I feel both Polish and European. Pressed to choose, I’d say more Polish since I grew up in Polish culture, Polish is my first and favourite language and my whole family is Polish. European, because I have friends in Germany, Austria, UK, Macedonia, Turkey and Spain and I obviously have common language with them too. Our culture is common, to some extent, and the differences I found are fascinating to me.
There is always a question ‘what is Europe’? Is it only European Union? Definitely not, but then, where are its borders? What are borders of culture, anyway? I think cultural ones are more important than geographical, especially when we talk about Europe (taking into consideration that in school I learned about eastern border of Europe being somewhere in the middle of Russia). Is Turkey European? Is Georgia or Armenia? I like to think of Europe as a concept.
To me, Europe is only what we make it and has very wide borders, with Armenia and Georgia included. I don’t really see why not. And with Turkey too, because I don’t believe in Europe as a group of only Christian countries. There are Muslim countries in the Balkans and we should look at the history, at the Caliphate of Cordoba and stop pretending that Islam is completely foreign to us.
When there was a referendum on whether or not should Poland join the European Union, I was too young to vote. It was, obviously, a pretty big deal and everyone was talking about it, me and my friends included. I remember my way of thinking then. I wanted Poland to join the EU because I didn’t see any better alignment for Poland. Only later I came to appreciate European Union and the possibilities it brought us.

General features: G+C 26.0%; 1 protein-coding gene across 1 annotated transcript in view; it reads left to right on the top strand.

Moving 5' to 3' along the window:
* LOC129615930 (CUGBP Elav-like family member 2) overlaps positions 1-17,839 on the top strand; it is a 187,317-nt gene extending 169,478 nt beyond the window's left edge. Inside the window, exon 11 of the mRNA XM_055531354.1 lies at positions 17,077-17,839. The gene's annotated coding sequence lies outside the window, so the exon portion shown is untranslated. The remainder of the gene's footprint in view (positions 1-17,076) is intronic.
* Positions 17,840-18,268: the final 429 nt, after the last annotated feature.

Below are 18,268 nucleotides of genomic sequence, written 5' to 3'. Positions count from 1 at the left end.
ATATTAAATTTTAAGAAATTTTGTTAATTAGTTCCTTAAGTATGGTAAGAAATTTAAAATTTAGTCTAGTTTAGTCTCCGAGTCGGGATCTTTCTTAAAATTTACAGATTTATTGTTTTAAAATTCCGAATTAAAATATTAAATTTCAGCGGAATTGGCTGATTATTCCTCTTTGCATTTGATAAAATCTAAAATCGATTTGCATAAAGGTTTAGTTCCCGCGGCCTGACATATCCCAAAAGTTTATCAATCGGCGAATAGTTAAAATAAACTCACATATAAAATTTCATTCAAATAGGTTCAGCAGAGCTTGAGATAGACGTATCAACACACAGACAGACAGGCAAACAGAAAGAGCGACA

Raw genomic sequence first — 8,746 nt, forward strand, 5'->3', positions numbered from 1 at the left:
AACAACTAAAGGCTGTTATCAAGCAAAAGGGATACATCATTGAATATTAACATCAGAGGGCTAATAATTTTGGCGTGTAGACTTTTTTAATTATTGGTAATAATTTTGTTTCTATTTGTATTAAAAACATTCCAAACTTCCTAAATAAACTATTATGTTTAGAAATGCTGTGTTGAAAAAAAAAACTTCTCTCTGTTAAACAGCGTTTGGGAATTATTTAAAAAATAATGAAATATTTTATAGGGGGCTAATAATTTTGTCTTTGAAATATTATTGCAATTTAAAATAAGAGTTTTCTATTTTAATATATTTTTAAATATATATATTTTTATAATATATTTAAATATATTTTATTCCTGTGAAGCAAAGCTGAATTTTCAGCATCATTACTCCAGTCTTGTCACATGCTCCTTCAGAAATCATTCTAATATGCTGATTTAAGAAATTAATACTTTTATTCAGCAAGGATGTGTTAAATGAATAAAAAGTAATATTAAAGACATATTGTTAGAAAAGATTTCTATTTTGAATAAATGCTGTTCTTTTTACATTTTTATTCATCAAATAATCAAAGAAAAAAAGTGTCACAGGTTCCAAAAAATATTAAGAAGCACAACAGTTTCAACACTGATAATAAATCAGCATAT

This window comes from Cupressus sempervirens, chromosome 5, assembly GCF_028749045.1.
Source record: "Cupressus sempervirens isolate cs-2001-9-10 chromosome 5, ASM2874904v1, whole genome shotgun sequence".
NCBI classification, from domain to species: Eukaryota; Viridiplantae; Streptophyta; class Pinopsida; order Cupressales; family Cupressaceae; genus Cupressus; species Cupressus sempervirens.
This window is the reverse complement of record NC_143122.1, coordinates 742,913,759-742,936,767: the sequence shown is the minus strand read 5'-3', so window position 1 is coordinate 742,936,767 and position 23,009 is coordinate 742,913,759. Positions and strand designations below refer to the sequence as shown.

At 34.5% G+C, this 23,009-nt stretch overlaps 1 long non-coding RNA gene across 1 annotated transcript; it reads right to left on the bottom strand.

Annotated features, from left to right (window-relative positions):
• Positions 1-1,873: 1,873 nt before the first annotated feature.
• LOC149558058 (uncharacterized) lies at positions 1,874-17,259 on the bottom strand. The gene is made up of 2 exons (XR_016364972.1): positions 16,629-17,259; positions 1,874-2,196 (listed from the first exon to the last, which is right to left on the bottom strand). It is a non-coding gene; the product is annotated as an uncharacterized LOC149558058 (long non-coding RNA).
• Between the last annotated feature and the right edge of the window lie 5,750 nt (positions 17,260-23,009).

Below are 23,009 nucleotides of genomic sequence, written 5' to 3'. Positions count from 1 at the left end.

I travel because I can. I go to places because there is something there I want to see, or someone I want to meet with. In the last one and half years, I have lived in three different countries and travelled to eight in total. Two of my longest stays abroad were thanks to the European Union: I was an Erasmus student in Istanbul for nine months, and then an intern of the Leonardo da Vinci programme in Berlin. I’ve met so many amazing people in all these places, people of different social backgrounds, different beliefs, different first languages, different values.
Somehow, thanks to that, the world becomes a little bit easier to understand and at the same time I feel more and more responsibility to be better informed. Suddenly so many issues stopped being just issues for me and acquired the faces of real people.
The issues I would like to see more action on?
Well, firstly I would like to see a campaign informing EU citizens what they can do already. In Poland this is definitely not common knowledge and with better informed people there is greater possibility of change.
I’d like to see more transparency when it comes to certain issues, like international agreements that will closely affect our lives. This could be for citizens to decide, I think, not only for politicians.
And while we are at it, I believe that citizens should have the deciding vote when it comes to the decisions regarding our privacy on the Web.